PSA Shows A Split Second Of Distraction While Driving Can Cost A Life

This PSA ad combines the mundane and supernatural to drive a powerful driving safety message into the minds of distracted drivers.


AT&T and BBDO’s ongoing anti-phone driving safety campaign has launched yet another powerful ad in its long-running “It Can Wait” series.

The project continues to promote mobile users’ safe behavior through the eyes of a conscientious father whose split second distraction on the road lead to fatal consequences.

The four-minute video captures a day in the life of a suburban family. The father is driving his three little daughters to the local pool while the mother is at home, looking for their dog, Muffin, who has somehow escaped through the gate.

Mom, concerned about Muffin, calls Dad but he does not pick up his phone as he is driving while his children are in the car. He drops off the girls at the pool but remains focused on the road, even ignoring other calls, because he sees a man coming out of his home to check the mail.

Up until now, the ad almost makes us believe the whole experience won’t turn out badly — but then a little boy appears in the car.

The sudden appearance of the boy momentarily confuses the father but he still keeps his eyes on the road. The boy explains he goes to school with one of the man’s daughter and would like to drop him off home. The father continues to ignore his phone calls because of his young passenger, but suddenly the boy disappears.

The father shrugs off the incident, thinking it a figment of his imagination. The road is clear and the man drives on. Suddenly, the phone rings again and this time the father, less vigilant because he has no passengers, looks down to answer it. During that split-second, the same boy runs out on the road. The horrified man, belatedly slams the breaks, but it’s apparently too late as the screen fades to black.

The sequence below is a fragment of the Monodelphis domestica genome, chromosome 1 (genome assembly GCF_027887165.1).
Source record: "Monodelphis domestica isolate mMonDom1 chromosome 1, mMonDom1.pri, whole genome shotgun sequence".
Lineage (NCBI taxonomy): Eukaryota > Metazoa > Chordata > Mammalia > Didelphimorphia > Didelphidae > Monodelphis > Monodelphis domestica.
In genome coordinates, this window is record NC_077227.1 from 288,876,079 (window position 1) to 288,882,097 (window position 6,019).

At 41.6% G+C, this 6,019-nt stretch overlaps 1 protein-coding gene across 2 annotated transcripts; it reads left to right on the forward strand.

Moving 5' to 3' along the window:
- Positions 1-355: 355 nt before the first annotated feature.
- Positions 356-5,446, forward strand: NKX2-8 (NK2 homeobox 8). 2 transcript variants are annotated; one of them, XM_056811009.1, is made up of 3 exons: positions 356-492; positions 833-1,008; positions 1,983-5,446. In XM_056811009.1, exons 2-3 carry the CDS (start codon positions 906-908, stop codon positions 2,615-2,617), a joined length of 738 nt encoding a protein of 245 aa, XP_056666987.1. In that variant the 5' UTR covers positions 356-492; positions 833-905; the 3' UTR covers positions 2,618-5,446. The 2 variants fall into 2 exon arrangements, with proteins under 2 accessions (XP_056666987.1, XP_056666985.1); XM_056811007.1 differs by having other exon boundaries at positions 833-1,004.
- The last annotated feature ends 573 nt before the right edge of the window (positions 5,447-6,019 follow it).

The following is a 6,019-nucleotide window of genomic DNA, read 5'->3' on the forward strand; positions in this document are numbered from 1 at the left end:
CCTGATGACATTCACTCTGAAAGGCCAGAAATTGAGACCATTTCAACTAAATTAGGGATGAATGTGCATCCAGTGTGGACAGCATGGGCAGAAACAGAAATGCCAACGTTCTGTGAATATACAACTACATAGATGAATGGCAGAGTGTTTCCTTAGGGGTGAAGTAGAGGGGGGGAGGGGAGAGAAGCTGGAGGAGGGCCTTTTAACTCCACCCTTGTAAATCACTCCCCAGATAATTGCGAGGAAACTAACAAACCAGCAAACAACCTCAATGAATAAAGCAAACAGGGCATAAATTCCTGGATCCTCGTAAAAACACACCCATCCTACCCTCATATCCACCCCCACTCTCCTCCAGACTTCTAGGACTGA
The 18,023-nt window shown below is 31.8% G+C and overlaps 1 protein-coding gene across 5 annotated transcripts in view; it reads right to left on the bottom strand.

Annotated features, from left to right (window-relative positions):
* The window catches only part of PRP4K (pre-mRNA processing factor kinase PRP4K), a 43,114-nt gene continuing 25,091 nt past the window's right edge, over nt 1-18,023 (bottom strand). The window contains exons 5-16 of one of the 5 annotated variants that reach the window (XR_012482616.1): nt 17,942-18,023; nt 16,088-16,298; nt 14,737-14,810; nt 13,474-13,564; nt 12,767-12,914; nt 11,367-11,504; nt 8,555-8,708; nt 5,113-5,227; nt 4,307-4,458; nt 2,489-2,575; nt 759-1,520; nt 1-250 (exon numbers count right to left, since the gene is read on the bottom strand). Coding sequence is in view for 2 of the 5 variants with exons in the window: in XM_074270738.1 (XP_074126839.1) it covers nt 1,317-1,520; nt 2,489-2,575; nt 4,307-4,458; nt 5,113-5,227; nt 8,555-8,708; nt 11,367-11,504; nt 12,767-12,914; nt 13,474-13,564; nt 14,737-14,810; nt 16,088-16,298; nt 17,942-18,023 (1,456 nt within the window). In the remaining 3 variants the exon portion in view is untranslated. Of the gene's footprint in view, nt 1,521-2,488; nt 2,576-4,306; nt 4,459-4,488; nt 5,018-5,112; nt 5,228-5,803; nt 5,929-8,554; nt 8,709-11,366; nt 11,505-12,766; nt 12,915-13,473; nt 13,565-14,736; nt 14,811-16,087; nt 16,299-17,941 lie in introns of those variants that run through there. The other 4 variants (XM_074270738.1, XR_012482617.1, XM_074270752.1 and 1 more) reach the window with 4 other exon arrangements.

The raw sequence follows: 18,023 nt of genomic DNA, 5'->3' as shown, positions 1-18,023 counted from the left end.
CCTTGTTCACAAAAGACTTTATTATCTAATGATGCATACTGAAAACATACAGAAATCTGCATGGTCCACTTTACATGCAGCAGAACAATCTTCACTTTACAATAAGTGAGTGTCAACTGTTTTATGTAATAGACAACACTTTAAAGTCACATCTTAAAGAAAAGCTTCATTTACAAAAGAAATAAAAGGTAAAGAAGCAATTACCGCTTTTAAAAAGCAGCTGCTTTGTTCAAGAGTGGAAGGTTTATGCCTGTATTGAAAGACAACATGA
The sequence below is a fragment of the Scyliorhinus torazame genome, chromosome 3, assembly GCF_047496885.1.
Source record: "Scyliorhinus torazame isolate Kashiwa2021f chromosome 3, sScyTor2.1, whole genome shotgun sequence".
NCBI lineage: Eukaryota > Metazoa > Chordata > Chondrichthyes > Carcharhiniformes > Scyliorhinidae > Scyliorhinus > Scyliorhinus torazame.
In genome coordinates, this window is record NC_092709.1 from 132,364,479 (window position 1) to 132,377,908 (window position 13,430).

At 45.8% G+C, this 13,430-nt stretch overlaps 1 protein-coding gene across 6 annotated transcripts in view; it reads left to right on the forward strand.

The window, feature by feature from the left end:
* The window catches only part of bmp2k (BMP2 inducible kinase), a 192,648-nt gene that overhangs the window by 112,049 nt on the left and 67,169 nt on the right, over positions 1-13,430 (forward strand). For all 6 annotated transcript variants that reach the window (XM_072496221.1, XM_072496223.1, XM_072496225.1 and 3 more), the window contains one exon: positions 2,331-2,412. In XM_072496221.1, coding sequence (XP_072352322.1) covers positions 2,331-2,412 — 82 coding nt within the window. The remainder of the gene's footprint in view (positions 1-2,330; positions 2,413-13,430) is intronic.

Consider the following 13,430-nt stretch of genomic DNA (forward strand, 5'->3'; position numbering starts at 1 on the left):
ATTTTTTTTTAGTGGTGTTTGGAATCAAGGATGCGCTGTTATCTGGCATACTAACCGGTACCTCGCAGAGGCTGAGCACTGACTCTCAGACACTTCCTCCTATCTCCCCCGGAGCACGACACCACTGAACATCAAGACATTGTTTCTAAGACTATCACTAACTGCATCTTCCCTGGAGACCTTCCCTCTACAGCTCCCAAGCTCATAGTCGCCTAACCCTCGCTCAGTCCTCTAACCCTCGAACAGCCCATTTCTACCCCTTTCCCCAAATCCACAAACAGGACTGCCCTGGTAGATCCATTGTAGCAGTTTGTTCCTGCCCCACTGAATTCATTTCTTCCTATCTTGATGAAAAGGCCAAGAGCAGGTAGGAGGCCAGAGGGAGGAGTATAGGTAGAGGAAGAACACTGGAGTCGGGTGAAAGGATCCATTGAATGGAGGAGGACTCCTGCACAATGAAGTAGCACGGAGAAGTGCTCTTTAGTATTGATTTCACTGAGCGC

This latest ad is a powerful piece of insight into how many drivers behave. A person feels a certain responsibility toward his passengers and demonstrates exemplary behavior while they are in the vehicle with them. He also feels a certain amount of responsibility to others on the road or near it while driving. But the same people often have no issues driving distracted if they perceive they are alone in the car or if the road seems empty. When drivers are alone, they don’t think they are a cause of danger but “The Unseen” serves to bust this myth.

Like its predecessors, “The Unseen” also goes to humanize, not demonize, the main character in the story, who is responsible for the accident and portrays him as someone people can relate to.

The TV version is whittled down to just 30 seconds but the full version adds an extra dose of context and suspense to the story.

About 64 percent people admit to using their phones when they are driving alone. Half the numbers say they do so while they have passengers in the car and even less than half says they do if the passengers are children.

However, the project has done a lot of good. One-third of the people who have seen the “It Can Wait” ads have changed their behavior to a more responsible one and more than 10 million people have vowed to ignore their phones while driving.

You can see the full version here:

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